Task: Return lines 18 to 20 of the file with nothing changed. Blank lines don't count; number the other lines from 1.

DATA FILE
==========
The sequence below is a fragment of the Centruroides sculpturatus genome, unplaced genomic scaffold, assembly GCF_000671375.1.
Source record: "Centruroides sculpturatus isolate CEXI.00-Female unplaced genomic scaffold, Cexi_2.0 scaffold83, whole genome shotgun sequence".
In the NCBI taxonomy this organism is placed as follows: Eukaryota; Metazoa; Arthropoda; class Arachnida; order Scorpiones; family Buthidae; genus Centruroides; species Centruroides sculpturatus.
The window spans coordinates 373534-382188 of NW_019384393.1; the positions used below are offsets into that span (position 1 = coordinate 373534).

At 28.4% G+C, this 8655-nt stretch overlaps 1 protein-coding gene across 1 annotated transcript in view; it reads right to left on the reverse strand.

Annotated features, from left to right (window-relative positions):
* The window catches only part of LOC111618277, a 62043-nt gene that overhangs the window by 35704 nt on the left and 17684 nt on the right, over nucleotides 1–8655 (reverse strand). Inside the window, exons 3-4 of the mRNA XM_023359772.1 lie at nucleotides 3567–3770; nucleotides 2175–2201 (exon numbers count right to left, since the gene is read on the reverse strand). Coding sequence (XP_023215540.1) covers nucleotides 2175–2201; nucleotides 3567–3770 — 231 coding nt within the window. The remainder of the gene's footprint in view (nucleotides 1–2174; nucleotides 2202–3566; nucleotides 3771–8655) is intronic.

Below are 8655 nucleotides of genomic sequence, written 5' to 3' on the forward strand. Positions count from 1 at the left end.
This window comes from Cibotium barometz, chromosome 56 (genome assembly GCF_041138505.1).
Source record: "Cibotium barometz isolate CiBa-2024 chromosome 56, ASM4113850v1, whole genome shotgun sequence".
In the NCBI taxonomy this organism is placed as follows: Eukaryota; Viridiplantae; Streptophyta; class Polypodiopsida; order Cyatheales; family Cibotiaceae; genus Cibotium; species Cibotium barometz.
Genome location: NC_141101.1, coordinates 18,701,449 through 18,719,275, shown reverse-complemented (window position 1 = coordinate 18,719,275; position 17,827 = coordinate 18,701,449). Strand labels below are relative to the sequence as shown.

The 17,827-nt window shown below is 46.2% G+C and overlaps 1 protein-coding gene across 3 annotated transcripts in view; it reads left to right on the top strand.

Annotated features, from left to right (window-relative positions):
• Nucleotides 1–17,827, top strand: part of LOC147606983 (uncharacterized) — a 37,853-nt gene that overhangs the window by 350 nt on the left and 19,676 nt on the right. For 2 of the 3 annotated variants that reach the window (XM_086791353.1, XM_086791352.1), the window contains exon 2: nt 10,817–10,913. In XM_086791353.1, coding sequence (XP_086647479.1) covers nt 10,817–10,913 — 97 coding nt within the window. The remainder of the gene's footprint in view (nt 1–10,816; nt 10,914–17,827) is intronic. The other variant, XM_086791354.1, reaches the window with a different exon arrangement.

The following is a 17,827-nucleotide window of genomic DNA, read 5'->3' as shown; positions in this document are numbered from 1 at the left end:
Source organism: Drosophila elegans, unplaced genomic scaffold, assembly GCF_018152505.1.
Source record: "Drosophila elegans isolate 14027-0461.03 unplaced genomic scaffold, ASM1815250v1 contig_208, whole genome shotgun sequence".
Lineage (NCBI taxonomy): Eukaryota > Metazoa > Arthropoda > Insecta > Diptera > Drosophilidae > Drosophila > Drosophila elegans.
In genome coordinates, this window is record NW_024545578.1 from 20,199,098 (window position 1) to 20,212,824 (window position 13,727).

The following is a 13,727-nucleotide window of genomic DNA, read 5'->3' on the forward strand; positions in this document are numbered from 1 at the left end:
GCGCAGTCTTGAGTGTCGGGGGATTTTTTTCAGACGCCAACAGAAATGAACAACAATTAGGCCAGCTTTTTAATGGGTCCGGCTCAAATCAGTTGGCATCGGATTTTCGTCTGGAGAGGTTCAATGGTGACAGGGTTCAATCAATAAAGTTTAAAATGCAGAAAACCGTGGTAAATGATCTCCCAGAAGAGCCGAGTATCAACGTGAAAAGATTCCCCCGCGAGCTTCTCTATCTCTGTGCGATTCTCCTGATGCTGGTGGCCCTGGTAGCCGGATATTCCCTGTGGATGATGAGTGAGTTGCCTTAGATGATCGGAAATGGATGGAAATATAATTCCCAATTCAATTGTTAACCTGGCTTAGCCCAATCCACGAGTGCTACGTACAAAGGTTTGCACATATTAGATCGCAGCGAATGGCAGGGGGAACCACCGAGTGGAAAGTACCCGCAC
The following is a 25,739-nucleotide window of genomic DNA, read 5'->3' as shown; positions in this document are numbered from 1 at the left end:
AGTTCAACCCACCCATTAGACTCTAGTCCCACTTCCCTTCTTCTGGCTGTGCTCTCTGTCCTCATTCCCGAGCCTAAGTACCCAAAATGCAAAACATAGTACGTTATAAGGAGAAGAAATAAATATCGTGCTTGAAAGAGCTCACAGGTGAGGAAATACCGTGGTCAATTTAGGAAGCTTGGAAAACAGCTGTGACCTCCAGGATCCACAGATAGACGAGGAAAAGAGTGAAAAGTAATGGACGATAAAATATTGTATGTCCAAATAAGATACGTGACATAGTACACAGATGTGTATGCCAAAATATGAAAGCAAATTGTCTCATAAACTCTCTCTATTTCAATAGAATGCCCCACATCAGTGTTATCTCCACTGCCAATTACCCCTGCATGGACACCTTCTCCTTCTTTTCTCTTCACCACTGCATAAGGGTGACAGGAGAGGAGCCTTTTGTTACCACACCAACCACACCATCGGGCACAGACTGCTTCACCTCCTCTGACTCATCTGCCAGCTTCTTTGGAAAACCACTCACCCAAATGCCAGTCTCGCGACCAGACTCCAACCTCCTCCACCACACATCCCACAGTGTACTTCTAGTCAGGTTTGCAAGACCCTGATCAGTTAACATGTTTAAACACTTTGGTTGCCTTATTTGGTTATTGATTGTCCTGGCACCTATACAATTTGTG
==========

Source record: "Drosophila elegans isolate 14027-0461.03 unplaced genomic scaffold, ASM1815250v1 contig_208, whole genome shotgun sequence".
Lineage (NCBI taxonomy): Eukaryota > Metazoa > Arthropoda > Insecta > Diptera > Drosophilidae > Drosophila > Drosophila elegans.
In genome coordinates, this window is record NW_024545578.1 from 20,199,098 (window position 1) to 20,212,824 (window position 13,727).